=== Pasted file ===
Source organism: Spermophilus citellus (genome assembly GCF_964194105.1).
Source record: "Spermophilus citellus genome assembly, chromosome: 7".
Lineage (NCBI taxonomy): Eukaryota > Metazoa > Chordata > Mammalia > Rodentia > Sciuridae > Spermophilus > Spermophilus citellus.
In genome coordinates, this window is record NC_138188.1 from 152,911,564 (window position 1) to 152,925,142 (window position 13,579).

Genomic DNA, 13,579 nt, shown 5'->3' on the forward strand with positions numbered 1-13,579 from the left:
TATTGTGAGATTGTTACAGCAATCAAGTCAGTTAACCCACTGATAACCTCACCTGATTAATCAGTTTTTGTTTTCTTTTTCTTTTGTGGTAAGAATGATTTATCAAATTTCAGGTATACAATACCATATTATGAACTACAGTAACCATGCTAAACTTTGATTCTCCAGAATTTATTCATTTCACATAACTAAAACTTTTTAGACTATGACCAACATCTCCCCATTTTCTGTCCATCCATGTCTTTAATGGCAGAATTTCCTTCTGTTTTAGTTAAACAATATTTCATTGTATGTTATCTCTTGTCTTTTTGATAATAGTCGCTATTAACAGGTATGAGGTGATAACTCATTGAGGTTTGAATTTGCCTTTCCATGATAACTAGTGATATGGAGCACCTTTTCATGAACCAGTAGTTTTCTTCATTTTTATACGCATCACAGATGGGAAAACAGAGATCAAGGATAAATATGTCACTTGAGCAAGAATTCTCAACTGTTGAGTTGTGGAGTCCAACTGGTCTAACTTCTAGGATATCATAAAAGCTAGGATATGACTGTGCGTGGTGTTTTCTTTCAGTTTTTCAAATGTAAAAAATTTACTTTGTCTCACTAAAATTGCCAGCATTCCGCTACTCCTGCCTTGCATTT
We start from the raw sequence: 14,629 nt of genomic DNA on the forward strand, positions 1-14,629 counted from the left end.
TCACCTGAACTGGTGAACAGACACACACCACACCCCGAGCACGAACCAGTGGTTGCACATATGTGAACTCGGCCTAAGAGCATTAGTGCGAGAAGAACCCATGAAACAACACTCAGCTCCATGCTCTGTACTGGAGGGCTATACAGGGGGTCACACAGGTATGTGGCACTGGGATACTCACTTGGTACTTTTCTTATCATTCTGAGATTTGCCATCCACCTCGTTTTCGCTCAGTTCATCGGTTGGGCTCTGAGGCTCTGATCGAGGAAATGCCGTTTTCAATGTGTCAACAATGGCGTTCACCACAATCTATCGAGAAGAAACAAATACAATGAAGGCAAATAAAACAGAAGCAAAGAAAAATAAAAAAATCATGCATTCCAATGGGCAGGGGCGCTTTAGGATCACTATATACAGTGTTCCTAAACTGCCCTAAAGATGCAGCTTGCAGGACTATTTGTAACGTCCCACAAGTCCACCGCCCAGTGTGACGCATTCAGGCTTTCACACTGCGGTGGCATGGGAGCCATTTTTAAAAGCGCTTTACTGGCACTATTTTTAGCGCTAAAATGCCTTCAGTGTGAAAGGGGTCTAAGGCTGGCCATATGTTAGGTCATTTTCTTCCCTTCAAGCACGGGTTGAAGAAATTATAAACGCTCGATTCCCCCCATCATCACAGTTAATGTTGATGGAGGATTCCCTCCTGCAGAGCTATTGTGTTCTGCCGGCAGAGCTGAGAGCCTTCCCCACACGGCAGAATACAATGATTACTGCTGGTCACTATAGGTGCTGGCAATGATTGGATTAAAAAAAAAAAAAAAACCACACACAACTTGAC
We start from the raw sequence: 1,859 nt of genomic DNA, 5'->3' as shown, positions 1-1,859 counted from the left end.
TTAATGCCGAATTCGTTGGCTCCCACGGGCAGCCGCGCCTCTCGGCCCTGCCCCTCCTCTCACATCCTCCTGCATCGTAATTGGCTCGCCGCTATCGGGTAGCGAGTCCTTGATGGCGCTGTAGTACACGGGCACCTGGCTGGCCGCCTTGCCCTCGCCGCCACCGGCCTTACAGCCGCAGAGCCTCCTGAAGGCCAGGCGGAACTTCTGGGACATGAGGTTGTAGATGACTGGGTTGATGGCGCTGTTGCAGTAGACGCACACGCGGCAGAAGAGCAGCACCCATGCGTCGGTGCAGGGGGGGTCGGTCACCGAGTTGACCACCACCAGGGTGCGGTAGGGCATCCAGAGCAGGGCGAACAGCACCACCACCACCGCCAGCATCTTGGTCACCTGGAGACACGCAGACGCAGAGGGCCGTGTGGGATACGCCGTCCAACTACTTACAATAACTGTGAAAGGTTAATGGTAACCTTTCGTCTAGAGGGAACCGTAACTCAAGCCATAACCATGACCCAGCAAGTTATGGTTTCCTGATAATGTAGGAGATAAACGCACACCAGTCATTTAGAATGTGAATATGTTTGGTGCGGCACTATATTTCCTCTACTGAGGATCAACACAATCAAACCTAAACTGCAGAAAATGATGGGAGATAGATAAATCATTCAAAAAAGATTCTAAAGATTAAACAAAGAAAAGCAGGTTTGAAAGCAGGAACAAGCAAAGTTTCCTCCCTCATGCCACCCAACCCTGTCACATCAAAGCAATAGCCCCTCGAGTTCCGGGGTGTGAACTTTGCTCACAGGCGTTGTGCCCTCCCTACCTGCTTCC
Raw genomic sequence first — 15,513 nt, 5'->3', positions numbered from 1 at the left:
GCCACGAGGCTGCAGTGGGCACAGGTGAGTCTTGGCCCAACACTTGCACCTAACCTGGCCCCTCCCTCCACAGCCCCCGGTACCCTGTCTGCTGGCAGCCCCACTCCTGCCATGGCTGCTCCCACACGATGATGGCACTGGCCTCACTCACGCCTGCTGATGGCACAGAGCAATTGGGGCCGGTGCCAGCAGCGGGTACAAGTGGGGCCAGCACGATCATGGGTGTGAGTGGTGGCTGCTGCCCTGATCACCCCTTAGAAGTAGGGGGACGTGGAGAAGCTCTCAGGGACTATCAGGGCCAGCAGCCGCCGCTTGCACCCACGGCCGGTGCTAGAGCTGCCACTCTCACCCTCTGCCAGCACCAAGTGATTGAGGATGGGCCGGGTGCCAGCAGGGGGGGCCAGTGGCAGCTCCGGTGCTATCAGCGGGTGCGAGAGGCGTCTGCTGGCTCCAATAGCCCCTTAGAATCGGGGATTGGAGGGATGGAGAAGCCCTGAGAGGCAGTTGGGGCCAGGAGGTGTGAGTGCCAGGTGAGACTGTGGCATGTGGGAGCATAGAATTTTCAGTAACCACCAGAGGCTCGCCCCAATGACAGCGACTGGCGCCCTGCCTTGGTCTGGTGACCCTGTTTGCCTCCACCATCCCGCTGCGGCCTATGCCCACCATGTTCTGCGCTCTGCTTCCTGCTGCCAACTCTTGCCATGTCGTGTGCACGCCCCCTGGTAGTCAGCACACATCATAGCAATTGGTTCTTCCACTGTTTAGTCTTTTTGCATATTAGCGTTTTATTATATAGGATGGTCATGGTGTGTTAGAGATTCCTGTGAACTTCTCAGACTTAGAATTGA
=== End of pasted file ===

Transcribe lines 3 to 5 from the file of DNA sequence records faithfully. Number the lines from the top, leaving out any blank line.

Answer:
Lineage (NCBI taxonomy): Eukaryota > Metazoa > Chordata > Mammalia > Rodentia > Sciuridae > Spermophilus > Spermophilus citellus.
In genome coordinates, this window is record NC_138188.1 from 152,911,564 (window position 1) to 152,925,142 (window position 13,579).

Genomic DNA, 13,579 nt, shown 5'->3' on the forward strand with positions numbered 1-13,579 from the left: